A meta-analysis conducted by Bachmann et al. concluded that NSS scores decrease in the clinical course of schizophrenia, with remission of psychopathological symptoms, but not to the levels observed in healthy individuals. The authors provided an indication that this effect is more pronounced in patients with a remitting course than in those with non-remitting schizophrenia. 3Bachmann S, Degen C, Geider FJ, Schröder J. Neurological soft signs in the clinical course of schizophrenia: results of a meta-analysis. Front Psychiatry. 2014;5:185. NSS in schizophrenia are more closely related to morphological changes and abnormal neural activity in pre- and postcentral, inferior frontal, parietal, thalamic, striatal, and cerebellar structures. 14Hirjak D, Thomann PA, Kubera KM, Wolf ND, Sambataro F, Wolf RC. Motor dysfunction within the schizophrenia-spectrum: a dimensional step towards an underappreciated domain. Schizophr Res. 2015;169:217-33. Unfortunately, we could not find studies in the Brazilian literature that have evaluated to date the presence of NSS in patients with schizophrenia.

Since researchers have proposed that NSS and conventional neurocognitive tests capture the same underlying brain functions in schizophrenia spectrum disorders, the brevity of NSS assessment (less than 10 minutes) could make it feasible for clinicians to screen for neurocognitive dysfunction in patients with schizophrenia. 14Hirjak D, Thomann PA, Kubera KM, Wolf ND, Sambataro F, Wolf RC. Motor dysfunction within the schizophrenia-spectrum: a dimensional step towards an underappreciated domain. Schizophr Res. 2015;169:217-33.,15Chan RC, Xie W, Geng FL, Wang Y, Lui SS, Wang CY, et al. Clinical utility and lifespan profiling of neurological soft signs in schizophrenia spectrum disorders. Schizophr Bull. 2016;42:560-70.

The major limitations of this study are the size of the sample and its cross-sectional design. Studies including a larger number of patients and that can longitudinally assess the manifestation of NSS may assist in understanding the significance of these markers in schizophrenia.

References

  • Pedroso VSP, Salgado JV, Teixeira AL. Neurological soft signs: a review. J Bras Psiquiatr. 2010;59:233-7.
  • Morrens M, Docx L, Walther S. Beyond boundaries: in search of an integrative view on motor symptoms in schizophrenia. Front Psychiatry. 2014;5:145.
  • Bachmann S, Degen C, Geider FJ, Schröder J. Neurological soft signs in the clinical course of schizophrenia: results of a meta-analysis. Front Psychiatry. 2014;5:185.
  • Chan RC, Dai S, Lui SS, Ho KK, Hung KS, Wang Y, et al. Re-visiting the nature and relationships between neurological signs and neurocognitive functions in first-episode schizophrenia: An invariance model across time. Sci Rep. 2015;5:11850.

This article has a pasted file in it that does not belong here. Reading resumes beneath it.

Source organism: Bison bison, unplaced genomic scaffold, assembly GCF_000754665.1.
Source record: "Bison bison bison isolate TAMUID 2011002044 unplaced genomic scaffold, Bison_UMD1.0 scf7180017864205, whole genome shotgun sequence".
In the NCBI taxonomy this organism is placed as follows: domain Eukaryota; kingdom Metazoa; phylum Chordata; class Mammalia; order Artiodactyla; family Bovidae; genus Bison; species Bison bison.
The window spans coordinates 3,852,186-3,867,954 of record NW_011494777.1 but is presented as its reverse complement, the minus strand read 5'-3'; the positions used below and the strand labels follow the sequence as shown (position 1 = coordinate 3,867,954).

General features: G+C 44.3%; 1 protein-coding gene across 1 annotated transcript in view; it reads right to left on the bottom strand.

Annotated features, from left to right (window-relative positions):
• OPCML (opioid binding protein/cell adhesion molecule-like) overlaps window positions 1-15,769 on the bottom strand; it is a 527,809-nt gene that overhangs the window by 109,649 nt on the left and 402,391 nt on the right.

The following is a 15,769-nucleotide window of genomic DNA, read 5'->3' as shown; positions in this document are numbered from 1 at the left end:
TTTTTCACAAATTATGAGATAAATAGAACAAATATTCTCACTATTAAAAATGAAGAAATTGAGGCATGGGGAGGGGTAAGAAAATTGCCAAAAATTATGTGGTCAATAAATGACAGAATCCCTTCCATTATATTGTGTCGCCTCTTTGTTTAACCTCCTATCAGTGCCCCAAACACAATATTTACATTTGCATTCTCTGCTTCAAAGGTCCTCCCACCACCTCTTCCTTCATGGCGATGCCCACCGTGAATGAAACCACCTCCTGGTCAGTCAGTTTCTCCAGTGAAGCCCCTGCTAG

• Kay SR, Fiszbein A, Opler LA. The positive and negative syndrome scale (PANSS) for schizophrenia. Schizophr Bull. 1987;13:261-76.
  • Amorim P. Mini International Neuropsychiatric Interview (MINI): validação de entrevista breve para diagnóstico de transtornos mentais. Rev Bras Psiquiatr. 2000;22:106-15.
  • Jahn T, Cohen R, Hubmann W, Mohr F, Köhler I, Schlenker R, et al. The Brief Motor Scale (BMS) for the assessment of motor soft signs in schizophrenic psychoses and other psychiatric disorders. Psychiatry Res. 2006;142:177-89.
  • Simpson GM, Angus JW. A rating scale for extrapyramidal side effects. Acta Psychiatr Scand Suppl. 1970;212:11-9.
  • Guy W. Abnormal involuntary movement scale (AIMS). In: Guy W. ECDEU Assessment Manual for Psychopharmacology. Rockville: US Department of Health, Education and Welfare, Public Health Service, Alcohol, Drug Abuse and Mental Health Administration, NIMH, Psychopharmacology Research Branch, Division of Extramural Research Programs; 1976. p. 534-7.
  • Dazzan P, Murray RM. Neurological soft signs in first-episode psychosis: a systematic review. Br J Psychiatry. 2002;43:s50-7.
  • Hui CL, Wong GH, Chiu CP, Lam MM, Chen EY. Potential endophenotype for schizophrenia: neurological soft signs. Ann Acad Med Singapore. 2009;38:408-13.
  • Manschreck TC, Ames D. Neurologic features and psychopathology in schizophrenic disorders. Biol Psychiatry. 1984;19:703-19.
  • Woods BT, Kinney DK, Yurgelun-Todd D. Neurologic abnormalities in schizophrenic patients and their families: I. Comparison of schizophrenic, bipolar, and substance abuse patients and normal controls. Arch Gen Psychiatry. 1986;43:657-63.
  • Hirjak D, Thomann PA, Kubera KM, Wolf ND, Sambataro F, Wolf RC. Motor dysfunction within the schizophrenia-spectrum: a dimensional step towards an underappreciated domain. Schizophr Res. 2015;169:217-33.
  • Chan RC, Xie W, Geng FL, Wang Y, Lui SS, Wang CY, et al. Clinical utility and lifespan profiling of neurological soft signs in schizophrenia spectrum disorders. Schizophr Bull. 2016;42:560-70.

Publication Dates

  • Publication in this collection
    17 Sept 2018
  • Date of issue
    Jul-Sep 2018

History

  • Received
    01 Aug 2017
  • Accepted
    25 Sept 2017
Associação de Psiquiatria do Rio Grande do Sul Av. Ipiranga, 5311/202, 90610-001 Porto Alegre RS/ Brasil, Tel./Fax: (55 51) 3024 4846 - Porto Alegre - RS - Brazil
E-mail: trends@aprs.org.br